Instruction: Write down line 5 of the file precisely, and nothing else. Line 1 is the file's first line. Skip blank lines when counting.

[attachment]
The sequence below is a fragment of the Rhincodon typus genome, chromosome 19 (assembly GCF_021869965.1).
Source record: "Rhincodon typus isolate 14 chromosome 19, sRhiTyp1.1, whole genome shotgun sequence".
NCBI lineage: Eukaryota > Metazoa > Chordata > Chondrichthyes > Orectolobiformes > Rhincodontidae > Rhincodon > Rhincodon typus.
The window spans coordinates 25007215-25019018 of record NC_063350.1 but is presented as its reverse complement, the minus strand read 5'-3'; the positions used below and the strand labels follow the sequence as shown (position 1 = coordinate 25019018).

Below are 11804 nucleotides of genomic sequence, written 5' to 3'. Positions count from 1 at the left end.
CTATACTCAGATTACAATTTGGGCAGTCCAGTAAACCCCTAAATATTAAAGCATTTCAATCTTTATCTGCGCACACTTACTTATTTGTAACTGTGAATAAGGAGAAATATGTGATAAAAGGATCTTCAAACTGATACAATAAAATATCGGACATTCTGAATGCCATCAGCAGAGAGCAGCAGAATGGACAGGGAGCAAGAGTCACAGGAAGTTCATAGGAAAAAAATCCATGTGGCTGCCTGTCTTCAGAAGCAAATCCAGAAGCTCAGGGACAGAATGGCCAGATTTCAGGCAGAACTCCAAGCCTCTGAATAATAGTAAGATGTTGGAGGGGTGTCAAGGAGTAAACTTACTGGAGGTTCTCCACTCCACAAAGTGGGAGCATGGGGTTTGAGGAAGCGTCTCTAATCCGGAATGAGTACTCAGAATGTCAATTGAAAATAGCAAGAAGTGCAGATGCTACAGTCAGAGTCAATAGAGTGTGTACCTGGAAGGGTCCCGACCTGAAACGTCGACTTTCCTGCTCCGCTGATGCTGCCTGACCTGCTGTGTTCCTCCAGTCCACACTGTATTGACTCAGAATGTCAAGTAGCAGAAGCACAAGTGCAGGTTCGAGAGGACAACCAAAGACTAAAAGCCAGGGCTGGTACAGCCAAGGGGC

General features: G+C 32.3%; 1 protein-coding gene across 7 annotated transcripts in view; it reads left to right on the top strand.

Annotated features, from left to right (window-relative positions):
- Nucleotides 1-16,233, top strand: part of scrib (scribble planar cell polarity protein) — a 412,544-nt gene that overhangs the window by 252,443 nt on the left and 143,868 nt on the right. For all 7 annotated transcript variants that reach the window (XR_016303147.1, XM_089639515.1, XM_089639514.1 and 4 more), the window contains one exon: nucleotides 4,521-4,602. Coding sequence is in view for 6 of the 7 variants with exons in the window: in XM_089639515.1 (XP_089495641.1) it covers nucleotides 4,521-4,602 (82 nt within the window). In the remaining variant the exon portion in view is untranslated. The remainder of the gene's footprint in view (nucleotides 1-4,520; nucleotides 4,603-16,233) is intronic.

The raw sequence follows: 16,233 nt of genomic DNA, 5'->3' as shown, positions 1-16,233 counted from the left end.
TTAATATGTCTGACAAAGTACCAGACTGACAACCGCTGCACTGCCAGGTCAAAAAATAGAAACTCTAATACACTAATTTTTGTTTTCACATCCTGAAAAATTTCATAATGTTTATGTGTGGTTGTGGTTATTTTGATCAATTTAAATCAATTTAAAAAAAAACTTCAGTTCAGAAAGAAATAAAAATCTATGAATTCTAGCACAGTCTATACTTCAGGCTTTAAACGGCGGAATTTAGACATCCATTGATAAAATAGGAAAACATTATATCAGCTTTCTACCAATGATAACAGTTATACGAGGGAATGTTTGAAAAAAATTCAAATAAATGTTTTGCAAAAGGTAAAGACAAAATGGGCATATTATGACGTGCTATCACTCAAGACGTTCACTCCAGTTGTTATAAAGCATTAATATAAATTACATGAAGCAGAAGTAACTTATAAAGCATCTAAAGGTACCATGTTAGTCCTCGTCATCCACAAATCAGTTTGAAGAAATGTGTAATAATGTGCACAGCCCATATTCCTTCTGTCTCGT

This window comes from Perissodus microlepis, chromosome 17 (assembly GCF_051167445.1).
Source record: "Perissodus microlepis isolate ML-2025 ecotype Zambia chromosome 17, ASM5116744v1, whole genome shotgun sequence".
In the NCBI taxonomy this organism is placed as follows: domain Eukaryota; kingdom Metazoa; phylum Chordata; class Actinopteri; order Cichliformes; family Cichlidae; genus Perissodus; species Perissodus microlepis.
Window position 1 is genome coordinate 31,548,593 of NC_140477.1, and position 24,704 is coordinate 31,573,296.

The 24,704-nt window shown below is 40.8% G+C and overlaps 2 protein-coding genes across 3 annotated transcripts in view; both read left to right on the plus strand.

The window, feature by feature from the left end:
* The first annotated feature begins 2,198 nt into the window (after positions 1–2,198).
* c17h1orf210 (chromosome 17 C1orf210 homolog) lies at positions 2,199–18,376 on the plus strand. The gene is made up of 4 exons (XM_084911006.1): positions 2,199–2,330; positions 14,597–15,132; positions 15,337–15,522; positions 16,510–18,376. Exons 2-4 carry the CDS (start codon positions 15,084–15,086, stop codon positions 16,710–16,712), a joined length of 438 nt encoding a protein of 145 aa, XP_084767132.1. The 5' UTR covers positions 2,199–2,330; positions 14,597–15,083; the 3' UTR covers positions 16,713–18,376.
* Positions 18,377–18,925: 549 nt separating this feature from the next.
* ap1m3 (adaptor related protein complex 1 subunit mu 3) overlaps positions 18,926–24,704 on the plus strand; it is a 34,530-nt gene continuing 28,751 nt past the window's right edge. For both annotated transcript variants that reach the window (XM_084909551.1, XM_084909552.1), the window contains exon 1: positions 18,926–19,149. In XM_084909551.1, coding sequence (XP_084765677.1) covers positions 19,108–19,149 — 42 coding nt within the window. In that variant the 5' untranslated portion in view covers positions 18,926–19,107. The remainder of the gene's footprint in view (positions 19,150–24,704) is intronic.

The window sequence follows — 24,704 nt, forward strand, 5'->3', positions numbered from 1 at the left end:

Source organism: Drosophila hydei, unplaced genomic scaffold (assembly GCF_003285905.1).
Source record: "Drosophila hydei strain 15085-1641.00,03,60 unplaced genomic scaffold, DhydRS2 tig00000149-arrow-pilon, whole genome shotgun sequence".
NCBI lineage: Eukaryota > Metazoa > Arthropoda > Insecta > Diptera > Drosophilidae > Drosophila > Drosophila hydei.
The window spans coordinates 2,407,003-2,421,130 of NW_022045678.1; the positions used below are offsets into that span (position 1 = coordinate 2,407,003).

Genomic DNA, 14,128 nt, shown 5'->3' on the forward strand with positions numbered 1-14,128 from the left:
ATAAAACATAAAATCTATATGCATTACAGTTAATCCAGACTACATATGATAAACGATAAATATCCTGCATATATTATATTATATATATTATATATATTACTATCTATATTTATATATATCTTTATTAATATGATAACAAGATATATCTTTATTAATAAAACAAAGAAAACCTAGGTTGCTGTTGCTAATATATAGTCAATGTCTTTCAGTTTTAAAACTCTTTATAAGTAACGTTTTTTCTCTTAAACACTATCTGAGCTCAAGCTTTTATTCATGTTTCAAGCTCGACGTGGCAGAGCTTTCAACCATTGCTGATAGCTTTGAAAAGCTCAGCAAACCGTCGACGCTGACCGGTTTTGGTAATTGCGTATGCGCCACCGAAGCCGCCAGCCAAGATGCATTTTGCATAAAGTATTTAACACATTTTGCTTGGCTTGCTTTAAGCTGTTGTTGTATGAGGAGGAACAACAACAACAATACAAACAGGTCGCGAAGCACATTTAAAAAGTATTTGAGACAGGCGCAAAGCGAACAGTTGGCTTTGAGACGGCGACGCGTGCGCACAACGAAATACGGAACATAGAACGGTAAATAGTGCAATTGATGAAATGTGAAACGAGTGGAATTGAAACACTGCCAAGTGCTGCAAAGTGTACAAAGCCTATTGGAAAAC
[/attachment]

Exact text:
Below are 11804 nucleotides of genomic sequence, written 5' to 3'. Positions count from 1 at the left end.